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News from the Federal Circuit: Whistleblower Protection Clarified

News from the Federal Circuit: On April 26, 2013, the U.S. Court of Appeals for the Federal Circuit issued a precedential decision in MacLean v. Department of Homeland Security, Case No. 2011-3231.  This decision is the latest in the long-running MacLean case, which was previously analyzed by Passman & Kaplan, P.C. in the Federal Legal Corner.  

Mr. MacLean was removed from his position as a Federal Air Marshal (FAM) after allegedly disclosing an Agency decision temporarily cancelling FAMs' "remain overnight" missions to the press.  The Agency based its removal on Mr. MacLean's disclosure of this information, which the Agency labeled as Sensitive Security Information (SSI).  Mr. MacLean appealed his removal to the Merit Systems Protection Board (MSPB), raising an affirmative defense of whistleblower reprisal.  The MSPB upheld the removal, reasoning that Mr. MacLean's disclosure was not protected by the Whistleblower Protection Act (WPA) as it was a disclosure made in violation of the laws governing protection of SSI.  Specifically, the WPA protects whistleblowers if they suffer retaliation for blowing the whistle on a "specific danger to public health or safety ", but only "if such disclosure is not specifically prohibited by law..."  The MSPB found that Mr. MacLean's disclosure was "specifically prohibited by law" as a disclosure of SSI.  In doing so, the MSPB looked at the issue of disclosures of SSI categorically and not at the specifics of Mr. MacLean's disclosures.  Mr. MacLean then appealed to the Federal Circuit.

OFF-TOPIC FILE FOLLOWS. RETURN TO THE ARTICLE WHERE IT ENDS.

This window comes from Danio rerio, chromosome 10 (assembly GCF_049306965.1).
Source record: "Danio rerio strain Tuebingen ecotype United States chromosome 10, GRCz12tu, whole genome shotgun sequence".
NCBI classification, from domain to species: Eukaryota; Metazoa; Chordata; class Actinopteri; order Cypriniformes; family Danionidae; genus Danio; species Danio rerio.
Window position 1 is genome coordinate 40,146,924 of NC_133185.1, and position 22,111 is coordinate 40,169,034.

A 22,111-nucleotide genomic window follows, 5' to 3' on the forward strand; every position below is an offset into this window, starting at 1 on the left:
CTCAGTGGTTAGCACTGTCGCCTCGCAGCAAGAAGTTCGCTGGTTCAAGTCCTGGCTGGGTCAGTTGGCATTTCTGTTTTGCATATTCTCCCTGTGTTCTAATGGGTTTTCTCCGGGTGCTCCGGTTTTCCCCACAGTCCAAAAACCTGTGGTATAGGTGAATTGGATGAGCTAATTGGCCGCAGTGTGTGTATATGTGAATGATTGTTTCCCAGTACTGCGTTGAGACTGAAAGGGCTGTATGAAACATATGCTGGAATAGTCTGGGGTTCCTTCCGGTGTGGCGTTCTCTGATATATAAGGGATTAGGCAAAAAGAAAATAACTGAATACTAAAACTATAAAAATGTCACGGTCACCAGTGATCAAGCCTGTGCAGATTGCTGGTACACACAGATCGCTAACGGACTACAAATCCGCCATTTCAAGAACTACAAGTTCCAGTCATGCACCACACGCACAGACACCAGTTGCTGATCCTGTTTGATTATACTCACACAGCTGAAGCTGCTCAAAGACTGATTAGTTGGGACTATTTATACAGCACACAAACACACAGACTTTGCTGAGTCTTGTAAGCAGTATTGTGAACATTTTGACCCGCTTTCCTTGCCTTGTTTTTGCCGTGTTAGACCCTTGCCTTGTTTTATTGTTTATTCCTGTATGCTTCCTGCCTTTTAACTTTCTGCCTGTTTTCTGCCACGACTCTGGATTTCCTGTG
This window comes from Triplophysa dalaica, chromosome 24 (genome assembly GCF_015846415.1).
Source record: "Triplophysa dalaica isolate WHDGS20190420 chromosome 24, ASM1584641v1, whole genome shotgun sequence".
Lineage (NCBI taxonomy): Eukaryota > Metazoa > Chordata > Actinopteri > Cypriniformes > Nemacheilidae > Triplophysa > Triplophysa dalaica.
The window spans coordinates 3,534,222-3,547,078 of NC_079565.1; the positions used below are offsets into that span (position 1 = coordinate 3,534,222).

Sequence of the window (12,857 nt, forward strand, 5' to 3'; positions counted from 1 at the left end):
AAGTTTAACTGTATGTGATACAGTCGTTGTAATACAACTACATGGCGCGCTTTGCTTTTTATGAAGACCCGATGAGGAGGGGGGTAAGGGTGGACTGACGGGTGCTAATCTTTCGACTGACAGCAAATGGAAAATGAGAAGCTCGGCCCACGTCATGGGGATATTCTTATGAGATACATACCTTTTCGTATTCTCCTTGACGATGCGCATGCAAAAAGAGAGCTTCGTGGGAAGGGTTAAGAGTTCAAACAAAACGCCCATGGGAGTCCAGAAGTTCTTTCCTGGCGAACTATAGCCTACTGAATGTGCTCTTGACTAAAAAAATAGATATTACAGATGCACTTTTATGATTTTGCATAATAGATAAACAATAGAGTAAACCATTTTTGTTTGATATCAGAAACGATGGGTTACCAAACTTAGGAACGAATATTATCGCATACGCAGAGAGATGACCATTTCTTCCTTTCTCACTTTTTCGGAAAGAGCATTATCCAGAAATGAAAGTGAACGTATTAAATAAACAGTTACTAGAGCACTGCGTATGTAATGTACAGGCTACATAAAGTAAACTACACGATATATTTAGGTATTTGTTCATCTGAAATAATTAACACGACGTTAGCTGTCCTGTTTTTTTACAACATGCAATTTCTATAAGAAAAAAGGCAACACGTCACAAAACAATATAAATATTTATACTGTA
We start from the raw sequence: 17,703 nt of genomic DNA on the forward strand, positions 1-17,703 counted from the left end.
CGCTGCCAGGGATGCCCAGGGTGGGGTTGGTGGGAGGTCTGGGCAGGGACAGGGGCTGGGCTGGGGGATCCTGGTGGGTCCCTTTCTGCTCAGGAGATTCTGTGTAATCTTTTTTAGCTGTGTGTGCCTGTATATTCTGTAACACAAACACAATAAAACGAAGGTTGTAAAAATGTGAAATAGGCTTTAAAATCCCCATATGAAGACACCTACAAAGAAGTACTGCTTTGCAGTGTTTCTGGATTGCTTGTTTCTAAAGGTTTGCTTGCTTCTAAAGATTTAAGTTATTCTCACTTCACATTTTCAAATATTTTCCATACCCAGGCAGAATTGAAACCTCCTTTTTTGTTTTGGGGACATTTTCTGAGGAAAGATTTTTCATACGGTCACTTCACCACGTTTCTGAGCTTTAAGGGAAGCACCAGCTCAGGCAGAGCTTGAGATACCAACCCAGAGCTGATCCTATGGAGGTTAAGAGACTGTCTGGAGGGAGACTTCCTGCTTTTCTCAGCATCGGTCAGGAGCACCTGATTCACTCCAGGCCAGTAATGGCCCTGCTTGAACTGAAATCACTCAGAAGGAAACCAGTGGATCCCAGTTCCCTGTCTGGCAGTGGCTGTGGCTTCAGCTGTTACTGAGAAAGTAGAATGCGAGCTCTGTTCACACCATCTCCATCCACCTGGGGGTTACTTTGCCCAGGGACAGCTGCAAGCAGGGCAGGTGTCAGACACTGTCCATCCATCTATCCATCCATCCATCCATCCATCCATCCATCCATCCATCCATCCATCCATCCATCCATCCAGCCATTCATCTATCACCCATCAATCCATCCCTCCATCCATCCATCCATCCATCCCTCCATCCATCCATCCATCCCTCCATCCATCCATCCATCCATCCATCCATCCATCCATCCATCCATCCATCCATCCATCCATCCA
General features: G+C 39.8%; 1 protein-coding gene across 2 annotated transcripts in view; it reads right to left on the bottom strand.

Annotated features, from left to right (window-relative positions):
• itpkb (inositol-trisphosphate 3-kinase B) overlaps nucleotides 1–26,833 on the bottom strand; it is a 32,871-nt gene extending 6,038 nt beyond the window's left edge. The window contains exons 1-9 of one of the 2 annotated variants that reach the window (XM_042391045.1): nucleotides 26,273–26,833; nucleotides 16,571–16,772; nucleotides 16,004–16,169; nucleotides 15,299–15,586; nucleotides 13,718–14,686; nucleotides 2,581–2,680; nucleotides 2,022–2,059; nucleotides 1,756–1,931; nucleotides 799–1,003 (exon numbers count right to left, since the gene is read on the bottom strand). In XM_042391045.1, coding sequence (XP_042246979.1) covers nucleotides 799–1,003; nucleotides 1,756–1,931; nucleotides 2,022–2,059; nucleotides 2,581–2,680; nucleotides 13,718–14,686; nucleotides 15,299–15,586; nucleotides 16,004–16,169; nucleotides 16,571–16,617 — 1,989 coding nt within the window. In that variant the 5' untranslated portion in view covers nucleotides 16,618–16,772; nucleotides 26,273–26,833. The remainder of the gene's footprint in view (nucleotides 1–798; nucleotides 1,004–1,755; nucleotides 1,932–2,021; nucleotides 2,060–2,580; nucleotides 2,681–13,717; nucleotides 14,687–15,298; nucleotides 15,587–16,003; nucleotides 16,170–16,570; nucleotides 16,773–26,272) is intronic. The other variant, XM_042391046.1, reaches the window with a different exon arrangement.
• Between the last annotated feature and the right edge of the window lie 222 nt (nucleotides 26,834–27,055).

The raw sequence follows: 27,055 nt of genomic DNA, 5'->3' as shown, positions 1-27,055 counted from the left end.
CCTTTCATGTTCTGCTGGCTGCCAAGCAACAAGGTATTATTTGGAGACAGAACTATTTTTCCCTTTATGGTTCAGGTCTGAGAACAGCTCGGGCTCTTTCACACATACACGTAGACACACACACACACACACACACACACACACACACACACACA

A panel of the Federal Circuit unanimously reversed the MSPB's decision.  While the panel found that the Agency's basic charges against Mr. MacLean were substantiated, it rejected the MSPB's analysis of Mr. MacLean's whistleblower reprisal claims.  The Federal Circuit held that the MSPB had erred in finding that Mr. MacLean's disclosure was "strictly prohibited by law."  Mr. MacLean's specific violation was of a rule found in Agency regulations concerning SSI, and not expressly in the underlying statute allowing the Agency to issue SSI-related regulations.  The panel held that a disclosure is "strictly prohibited by law" for purposes of the WPA only if the disclosure is specifically prohibited in statute; a prohibition only found in regulations is not sufficient.  The panel noted that this limitation is necessary to prevent agencies from limiting whistleblowing without Congress' permission, in order to prevent agencies from hiding their misconduct from Congress and the public.  The Federal Circuit remanded Mr. MacLean's case to the MSPB to decide whether Mr. MacLean's specific disclosures met the requirements of protected whistleblowing under the WPA.  

If you believe that you are being retaliated against because of protected whistleblowing, please feel free to contact Passman & Kaplan to request an initial consultation

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